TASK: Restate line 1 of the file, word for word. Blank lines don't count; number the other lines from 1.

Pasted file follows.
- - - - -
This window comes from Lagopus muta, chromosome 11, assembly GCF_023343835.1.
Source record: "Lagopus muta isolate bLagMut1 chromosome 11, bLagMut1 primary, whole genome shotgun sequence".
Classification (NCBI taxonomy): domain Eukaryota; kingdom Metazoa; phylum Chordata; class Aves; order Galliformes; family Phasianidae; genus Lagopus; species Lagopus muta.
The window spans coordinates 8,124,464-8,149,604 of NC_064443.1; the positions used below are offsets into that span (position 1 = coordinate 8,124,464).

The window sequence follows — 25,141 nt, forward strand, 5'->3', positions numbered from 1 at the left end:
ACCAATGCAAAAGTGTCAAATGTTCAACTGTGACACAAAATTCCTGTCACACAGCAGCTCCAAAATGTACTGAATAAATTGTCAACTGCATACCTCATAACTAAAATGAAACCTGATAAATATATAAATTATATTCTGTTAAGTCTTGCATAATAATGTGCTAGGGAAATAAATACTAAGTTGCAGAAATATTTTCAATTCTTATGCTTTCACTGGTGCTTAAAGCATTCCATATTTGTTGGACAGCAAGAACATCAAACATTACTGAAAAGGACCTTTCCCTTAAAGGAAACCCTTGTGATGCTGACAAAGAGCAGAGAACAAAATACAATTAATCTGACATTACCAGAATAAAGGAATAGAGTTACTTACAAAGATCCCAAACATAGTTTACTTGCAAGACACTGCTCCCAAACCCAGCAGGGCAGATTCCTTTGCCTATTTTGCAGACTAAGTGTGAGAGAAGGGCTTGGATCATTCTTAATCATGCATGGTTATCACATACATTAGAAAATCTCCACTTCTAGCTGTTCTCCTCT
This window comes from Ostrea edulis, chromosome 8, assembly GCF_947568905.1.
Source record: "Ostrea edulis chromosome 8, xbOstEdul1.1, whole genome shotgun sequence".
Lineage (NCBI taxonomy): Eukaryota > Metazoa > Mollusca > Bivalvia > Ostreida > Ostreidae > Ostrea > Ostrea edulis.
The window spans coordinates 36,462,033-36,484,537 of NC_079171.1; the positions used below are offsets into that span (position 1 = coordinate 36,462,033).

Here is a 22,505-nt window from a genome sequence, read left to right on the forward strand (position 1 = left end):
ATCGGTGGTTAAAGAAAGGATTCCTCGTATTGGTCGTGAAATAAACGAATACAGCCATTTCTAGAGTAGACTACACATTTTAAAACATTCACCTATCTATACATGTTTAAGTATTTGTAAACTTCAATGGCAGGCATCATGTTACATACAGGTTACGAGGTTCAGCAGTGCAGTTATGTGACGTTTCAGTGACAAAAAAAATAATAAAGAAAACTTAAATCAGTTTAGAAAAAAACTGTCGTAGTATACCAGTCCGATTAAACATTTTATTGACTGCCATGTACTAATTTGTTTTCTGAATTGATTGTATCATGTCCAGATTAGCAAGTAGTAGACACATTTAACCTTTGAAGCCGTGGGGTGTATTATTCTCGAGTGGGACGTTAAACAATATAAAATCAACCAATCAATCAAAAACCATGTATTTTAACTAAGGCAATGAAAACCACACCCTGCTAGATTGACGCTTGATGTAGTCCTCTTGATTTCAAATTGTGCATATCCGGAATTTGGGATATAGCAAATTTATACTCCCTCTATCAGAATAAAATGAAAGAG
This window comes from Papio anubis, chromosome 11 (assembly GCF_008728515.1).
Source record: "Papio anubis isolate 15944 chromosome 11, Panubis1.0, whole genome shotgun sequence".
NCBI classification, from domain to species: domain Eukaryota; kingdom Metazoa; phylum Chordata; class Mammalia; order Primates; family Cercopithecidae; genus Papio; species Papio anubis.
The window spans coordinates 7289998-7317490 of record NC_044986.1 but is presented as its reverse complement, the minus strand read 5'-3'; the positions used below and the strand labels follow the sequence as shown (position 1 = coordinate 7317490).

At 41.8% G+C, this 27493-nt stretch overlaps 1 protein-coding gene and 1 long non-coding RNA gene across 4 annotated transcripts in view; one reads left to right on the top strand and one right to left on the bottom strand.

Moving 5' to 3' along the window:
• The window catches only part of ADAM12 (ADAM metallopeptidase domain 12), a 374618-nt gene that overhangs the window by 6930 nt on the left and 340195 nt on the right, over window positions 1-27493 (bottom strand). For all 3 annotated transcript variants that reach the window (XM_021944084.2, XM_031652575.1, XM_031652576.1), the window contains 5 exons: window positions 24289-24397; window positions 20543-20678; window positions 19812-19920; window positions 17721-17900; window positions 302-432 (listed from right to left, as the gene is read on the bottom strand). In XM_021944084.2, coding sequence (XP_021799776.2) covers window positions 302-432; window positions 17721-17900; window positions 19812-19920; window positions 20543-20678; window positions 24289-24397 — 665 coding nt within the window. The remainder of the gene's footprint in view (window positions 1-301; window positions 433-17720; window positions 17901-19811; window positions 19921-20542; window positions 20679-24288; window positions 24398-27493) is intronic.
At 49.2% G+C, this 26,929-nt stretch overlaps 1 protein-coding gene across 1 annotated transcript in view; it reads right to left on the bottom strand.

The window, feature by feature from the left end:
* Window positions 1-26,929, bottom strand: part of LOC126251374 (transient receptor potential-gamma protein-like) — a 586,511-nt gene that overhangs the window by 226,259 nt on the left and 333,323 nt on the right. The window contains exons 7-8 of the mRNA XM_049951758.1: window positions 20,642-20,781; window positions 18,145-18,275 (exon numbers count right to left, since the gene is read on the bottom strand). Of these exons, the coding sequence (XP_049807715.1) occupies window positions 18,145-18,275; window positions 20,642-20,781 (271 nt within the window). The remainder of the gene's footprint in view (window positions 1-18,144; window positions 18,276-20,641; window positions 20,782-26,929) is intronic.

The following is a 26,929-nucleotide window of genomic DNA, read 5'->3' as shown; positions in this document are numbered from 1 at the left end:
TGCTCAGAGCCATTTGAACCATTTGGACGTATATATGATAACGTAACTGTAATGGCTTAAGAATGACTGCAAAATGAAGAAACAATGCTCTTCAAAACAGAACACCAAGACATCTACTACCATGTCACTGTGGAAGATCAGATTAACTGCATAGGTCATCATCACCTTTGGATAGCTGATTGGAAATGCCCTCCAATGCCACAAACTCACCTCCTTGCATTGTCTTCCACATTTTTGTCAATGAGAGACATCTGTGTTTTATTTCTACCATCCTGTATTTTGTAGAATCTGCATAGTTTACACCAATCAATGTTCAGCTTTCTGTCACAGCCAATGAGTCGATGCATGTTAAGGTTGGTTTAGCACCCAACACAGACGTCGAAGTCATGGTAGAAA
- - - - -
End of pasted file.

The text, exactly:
This window comes from Lagopus muta, chromosome 11, assembly GCF_023343835.1.